Is ‘Covid toe’ a symptom of the disease?
There is an uptick in people reporting symptoms of chilblains, which are painful red or purple lesions that typically appear in the winter on fingers or toes. The lesions are emerging as yet another symptom of infection with the new coronavirus. Chilblains are caused by inflammation in small blood vessels in reaction to cold or damp conditions, but they are usually common in the coldest winter months. Federal health officials do not include toe lesions in the list of coronavirus symptoms, but some dermatologists are pushing for a change, saying so-called Covid toe should be sufficient grounds for testing.
Can I go to the park?
Yes, but make sure you keep six feet of distance between you and people who don’t live in your home. Even if you just hang out in a park, rather than go for a jog or a walk, getting some fresh air, and hopefully sunshine, is a good idea.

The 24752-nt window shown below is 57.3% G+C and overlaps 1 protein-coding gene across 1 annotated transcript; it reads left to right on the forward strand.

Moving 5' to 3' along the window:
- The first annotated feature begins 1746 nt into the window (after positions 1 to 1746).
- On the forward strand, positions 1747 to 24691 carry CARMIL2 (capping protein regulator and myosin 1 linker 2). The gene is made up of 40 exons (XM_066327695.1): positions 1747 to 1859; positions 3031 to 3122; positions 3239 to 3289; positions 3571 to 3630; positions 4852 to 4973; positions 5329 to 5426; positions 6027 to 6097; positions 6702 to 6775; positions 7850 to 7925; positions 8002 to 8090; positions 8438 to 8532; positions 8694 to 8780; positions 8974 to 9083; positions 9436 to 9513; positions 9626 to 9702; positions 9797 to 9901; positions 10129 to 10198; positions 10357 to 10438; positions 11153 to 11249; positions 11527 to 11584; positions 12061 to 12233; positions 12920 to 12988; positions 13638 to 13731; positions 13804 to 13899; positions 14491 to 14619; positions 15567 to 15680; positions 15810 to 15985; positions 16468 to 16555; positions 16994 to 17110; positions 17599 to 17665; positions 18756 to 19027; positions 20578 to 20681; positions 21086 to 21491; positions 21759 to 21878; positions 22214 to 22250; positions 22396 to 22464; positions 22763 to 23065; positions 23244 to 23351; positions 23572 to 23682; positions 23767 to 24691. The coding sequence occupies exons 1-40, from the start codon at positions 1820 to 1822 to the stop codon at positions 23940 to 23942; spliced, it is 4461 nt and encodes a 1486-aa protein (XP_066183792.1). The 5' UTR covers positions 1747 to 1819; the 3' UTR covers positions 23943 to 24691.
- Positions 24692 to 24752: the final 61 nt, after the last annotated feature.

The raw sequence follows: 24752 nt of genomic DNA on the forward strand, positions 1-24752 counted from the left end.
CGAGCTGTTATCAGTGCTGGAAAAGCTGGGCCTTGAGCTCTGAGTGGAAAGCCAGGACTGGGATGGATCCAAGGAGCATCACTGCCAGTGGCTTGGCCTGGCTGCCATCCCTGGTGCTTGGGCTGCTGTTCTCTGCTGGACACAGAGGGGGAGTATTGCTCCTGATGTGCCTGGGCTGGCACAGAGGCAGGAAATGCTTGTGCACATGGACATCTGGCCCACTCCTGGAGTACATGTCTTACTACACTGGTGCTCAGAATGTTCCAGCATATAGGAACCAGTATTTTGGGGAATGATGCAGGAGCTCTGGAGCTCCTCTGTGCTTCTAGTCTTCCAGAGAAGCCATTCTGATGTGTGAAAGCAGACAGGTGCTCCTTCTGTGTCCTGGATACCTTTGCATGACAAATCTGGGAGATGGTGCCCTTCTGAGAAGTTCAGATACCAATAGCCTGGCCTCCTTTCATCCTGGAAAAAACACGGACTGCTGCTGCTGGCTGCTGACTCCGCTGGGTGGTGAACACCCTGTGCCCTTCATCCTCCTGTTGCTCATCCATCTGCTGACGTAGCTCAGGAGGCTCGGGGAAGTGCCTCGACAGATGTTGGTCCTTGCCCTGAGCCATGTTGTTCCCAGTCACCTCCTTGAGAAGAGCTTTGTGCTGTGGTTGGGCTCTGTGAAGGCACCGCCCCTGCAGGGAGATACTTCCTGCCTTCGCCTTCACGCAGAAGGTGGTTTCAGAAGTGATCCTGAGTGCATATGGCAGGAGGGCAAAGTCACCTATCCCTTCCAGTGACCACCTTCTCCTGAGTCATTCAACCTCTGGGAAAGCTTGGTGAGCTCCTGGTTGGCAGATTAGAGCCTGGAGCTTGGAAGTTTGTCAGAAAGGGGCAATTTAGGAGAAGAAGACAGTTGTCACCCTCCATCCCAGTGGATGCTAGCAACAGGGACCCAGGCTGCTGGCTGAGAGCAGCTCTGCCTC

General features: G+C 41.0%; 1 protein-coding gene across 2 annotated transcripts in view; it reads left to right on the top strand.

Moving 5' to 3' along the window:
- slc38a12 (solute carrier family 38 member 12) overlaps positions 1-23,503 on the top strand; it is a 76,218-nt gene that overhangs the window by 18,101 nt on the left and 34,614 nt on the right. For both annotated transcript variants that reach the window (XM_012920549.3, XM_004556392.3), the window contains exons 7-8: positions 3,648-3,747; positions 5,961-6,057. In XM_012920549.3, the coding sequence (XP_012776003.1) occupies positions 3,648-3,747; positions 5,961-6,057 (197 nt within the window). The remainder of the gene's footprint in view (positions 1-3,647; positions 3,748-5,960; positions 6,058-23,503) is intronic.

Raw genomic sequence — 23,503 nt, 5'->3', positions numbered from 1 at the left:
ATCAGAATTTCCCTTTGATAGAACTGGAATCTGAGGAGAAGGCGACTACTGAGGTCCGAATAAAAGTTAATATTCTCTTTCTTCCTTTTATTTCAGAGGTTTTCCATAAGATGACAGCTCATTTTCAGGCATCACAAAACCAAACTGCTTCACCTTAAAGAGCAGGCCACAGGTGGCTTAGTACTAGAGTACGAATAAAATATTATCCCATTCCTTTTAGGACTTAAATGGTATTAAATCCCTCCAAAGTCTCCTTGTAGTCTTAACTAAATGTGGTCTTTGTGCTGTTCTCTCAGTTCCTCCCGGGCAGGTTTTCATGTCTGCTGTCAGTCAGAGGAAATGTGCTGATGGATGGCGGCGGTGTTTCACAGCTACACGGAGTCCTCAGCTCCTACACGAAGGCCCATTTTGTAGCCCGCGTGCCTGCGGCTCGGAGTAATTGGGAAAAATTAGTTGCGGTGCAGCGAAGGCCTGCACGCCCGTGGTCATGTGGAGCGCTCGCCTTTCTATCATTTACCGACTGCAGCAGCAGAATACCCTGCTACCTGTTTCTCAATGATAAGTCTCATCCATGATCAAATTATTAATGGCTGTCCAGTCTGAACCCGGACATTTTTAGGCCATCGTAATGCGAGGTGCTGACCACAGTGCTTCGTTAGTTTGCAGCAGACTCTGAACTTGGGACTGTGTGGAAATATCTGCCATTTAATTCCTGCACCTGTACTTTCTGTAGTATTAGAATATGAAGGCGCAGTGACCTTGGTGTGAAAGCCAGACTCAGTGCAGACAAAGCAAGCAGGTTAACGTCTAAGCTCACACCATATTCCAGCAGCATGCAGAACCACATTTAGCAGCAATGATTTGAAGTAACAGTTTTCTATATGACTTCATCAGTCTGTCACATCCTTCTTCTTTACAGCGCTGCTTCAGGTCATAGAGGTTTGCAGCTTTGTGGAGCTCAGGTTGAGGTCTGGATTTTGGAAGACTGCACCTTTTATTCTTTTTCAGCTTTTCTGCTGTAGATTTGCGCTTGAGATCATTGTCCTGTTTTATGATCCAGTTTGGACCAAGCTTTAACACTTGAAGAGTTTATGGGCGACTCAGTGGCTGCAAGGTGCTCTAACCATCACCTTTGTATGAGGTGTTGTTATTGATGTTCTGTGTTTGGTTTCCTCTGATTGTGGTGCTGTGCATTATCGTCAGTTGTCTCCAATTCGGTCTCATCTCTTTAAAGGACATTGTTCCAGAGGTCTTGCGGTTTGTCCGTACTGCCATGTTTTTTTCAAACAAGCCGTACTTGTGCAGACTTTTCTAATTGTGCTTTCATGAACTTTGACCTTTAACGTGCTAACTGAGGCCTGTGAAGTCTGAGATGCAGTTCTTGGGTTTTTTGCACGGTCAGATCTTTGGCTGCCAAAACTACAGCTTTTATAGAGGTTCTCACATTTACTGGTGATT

How do I take my temperature?
Taking one’s temperature to look for signs of fever is not as easy as it sounds, as “normal” temperature numbers can vary, but generally, keep an eye out for a temperature of 100.5 degrees Fahrenheit or higher. If you don’t have a thermometer (they can be pricey these days), there are other ways to figure out if you have a fever, or are at risk of Covid-19 complications.
Should I wear a mask?
The C.D.C. has recommended that all Americans wear cloth masks if they go out in public. This is a shift in federal guidance reflecting new concerns that the coronavirus is being spread by infected people who have no symptoms. Until now, the C.D.C., like the W.H.O., has advised that ordinary people don’t need to wear masks unless they are sick and coughing. Part of the reason was to preserve medical-grade masks for health care workers who desperately need them at a time when they are in continuously short supply. Masks don’t replace hand washing and social distancing.
What should I do if I feel sick?